Easy Homemade Turkey Stock takes only a few ingredients, about 1 1/2 hours of time, and will take your soups, sauces, and gravies to a delicious new level!
Are you almost ready for Thanksgiving? I’ve got my turkey ordered, and since I’m going to make my Perfect Spatchcock Turkey recipe, I asked Whole Foods to spatchcock it for me this time around so it’ll be that much easier for me. It’s all about saving a little time right? 🙂
I did my turkey early 2 weeks ago primarily because:
(1) I wanted to spatchcock my turkey, so I needed to do a trial run as I’d never cooked a turkey that way before
(2) I wanted to make turkey stock ahead of time to freeze so I’d have nice, homemade stock for the best gravy ever
(3) I wanted to practice making gravy again (bourbon gravy!), because it always gives me a little anxiety. Is it just me?
The results of #2 are right before your eyes — clear, beautiful turkey stock!
When I was in cooking school, we made stock every single week like clock work because we went through so much of it. There was no store-bought stock anywhere in that place for a reason — homemade is worlds apart from store-bought. The gelatin from the bones gives it a silky mouthfeel that translates over to your sauces, soups, and gravies. And the flavor is just unbeatable!
If you’ve made homemade stock before, you know this is true, but if you’re like me, you just don’t get around to making it enough. When I have extra time or it’s a special occasion, I will make stock, and Thanksgiving is about as good a time to do it as any.
The truth is, stock is really easy to make, and besides turkey parts, takes a few simple ingredients:
The onion, carrot, and celery are the building blocks to any stock having great flavor, then we have parsley, thyme, bay leaf, and peppercorns to use in our bouquet garni, which you can make out of cheesecloth, or my favorite — using the dark green top of a leek.
You can make your own stock with any variety of turkey parts…or chicken for that matter. Here, I just used the turkey parts I had on hand, which was the backbone (since it was butterflied), the neck, and heart. This batch made about 4 cups, which was plenty for me. All you need to remember is that it doesn’t matter how many turkey parts you have, you just need the aromatics and bouquet garni, and to cover everything with water about 2″ over.
The most important thing is not to let your stock come to a boil! If the stock boils, any fat that’s in it will distribute throughout the stock and make it cloudy in appearance. If you just cook it at a nice simmer, the fat or scum rises to the top and you can skim it off with a fine mesh skimmer. Super easy. 🙂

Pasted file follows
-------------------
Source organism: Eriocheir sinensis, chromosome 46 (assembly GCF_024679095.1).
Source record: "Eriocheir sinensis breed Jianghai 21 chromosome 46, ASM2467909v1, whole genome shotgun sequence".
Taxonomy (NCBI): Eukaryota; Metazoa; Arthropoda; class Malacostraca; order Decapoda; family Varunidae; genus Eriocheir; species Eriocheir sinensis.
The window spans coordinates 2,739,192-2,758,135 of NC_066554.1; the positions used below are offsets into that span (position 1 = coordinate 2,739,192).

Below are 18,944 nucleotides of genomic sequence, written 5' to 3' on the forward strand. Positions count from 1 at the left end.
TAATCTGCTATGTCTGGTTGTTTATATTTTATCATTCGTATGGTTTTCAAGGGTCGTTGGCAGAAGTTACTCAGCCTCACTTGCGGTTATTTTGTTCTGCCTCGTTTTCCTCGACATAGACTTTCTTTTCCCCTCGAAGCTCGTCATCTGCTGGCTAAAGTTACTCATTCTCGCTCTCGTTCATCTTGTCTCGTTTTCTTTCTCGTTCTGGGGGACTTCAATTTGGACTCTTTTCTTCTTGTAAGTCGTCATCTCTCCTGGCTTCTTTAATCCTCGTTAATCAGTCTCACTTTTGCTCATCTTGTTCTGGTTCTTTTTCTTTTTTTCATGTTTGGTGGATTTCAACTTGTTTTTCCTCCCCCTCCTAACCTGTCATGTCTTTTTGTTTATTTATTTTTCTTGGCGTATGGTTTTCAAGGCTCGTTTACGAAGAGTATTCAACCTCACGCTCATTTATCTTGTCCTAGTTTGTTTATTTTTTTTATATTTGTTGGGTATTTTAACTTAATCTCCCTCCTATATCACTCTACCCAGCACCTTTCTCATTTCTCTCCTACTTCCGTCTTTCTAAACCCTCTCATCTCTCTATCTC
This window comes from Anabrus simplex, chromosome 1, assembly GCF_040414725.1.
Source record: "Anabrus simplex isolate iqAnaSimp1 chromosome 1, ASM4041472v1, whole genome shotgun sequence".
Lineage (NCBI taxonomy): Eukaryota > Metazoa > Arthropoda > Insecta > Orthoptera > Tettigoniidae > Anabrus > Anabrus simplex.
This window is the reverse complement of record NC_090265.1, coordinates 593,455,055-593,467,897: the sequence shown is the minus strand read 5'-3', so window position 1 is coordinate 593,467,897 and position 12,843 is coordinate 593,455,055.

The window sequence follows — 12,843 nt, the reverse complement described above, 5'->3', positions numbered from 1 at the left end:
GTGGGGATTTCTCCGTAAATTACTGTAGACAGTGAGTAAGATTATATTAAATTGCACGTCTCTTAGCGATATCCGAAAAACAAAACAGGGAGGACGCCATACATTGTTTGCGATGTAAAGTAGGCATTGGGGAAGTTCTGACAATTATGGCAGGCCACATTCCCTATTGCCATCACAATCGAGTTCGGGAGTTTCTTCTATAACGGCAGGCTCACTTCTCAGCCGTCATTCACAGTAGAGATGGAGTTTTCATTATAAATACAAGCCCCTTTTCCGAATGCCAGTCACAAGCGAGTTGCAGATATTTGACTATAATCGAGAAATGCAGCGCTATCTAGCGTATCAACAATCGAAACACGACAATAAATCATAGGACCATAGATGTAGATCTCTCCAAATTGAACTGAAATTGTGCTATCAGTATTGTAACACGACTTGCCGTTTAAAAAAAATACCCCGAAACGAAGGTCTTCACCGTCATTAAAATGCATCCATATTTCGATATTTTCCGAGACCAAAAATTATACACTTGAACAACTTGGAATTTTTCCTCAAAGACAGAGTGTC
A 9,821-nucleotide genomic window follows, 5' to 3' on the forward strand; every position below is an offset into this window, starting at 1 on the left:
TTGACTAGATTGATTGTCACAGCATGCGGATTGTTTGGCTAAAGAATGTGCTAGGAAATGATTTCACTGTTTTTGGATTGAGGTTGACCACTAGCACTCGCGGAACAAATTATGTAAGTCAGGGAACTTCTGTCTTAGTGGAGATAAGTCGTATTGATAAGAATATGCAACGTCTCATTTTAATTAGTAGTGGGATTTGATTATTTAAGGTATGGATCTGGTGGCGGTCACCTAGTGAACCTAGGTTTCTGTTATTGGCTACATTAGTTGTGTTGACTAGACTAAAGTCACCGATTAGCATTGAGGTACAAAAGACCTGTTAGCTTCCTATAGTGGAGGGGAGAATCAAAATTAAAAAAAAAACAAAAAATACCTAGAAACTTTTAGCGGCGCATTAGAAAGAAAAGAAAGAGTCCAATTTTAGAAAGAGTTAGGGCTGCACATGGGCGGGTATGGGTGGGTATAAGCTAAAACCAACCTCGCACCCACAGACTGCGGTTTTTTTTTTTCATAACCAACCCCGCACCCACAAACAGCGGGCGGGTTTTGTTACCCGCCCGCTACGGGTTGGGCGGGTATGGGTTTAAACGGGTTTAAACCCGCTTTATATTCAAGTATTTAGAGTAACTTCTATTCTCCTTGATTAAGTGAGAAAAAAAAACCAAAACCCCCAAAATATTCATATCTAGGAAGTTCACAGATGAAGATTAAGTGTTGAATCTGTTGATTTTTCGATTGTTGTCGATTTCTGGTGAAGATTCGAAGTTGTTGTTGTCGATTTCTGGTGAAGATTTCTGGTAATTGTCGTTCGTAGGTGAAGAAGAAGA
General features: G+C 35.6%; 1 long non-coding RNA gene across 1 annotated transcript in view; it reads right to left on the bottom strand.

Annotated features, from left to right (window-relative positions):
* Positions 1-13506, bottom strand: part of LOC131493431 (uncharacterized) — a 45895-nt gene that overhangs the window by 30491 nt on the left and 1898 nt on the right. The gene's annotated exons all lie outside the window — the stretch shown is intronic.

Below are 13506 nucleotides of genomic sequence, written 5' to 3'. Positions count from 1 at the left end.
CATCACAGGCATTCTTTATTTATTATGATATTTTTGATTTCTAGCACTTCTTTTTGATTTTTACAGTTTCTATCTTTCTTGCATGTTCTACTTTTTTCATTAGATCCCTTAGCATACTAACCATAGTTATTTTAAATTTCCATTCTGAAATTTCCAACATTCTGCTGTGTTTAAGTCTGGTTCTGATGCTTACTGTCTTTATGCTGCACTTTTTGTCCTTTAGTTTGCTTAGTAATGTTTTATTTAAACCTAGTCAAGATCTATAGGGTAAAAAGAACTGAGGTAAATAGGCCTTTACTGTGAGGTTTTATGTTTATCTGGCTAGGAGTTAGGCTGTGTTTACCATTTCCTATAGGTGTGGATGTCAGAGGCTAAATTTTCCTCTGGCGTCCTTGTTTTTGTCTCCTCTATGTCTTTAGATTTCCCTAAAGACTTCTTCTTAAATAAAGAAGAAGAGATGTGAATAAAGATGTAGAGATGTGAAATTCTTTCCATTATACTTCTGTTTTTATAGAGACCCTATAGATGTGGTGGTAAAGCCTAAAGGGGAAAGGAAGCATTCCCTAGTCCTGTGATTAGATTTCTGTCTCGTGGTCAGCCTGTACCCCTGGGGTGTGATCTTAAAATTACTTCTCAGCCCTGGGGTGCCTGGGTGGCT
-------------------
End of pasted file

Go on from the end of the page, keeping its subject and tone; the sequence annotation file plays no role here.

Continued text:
And one more thing…you can also make stock from the turkey carcass after cooking for that turkey noodle soup that everyone loves, too. I love to pop the carcass in a zip-top bag and refrigerate or freeze it until I’m ready to make soup. Turkey noodle soup with homemade stock is the.best.soup.ever, too.
If you haven’t made Easy Homemade Turkey Stock for your gravy yet, there’s still time! Buy some wings, legs, or whatever you can get your hands on and whip some up.
You’ll be so, SO glad you did. 🙂
**I will be away from my computer this week, and will respond to any questions or comments when I return. Thank you for your patience!
Turkey recipes for the big day!
Citrus Herb & Butter Roasted Turkey by The Suburban Soapbox
Mom’s Roast Turkey by Simply Recipes
Turkey Roulade with Bread Stuffing by Baked By Rachel
- Cooked or raw turkey carcass, wings, necks, backbone (if butterflied), and giblets (do not use liver!), trimmed of excess fat, and cut into smaller pieces if necessary*
- 1 onion, peeled and quartered
- 1 large carrot, cut into large pieces
- 1 large stalk celery, cut into large pieces
- 1 small piece of cheesecloth or the dark green top of a leek
- kitchen twine
- 1 sprig fresh thyme
- 1 sprig Italian flat leaf parsley
- 1 bay leaf
- 6 peppercorns
- Place the turkey parts and aromatics into a large stock pot and fill with water until it covers the mixture by about 2". Set aside.
- Place the sprigs of thyme and parsley, bay leaf, and peppercorns on the cheesecloth or leek top, and tie together with a piece of kitchen twine. Place in the stock pot with the turkey pot and aromatics, and place on the stove top.
- Heat the stock at medium heat until it just starts to come to boil. Do not let it boil as the fat or scum will distribute throughout your stock, making it cloudy. Simply simmer at about medium low, skimming the scum using a fine mesh skimmer occasionally until the stock is done, or about 1½ hours.
- Cool completely and store in the refrigerator or freezer in an airtight container.
Don't throw away that carcass from your cooked turkey! Place it in a zip-top bag and refrigerate it or freeze it for stock/soup making.
This recipe is also perfect for chicken stock!
Recipe by Flavor the Moments.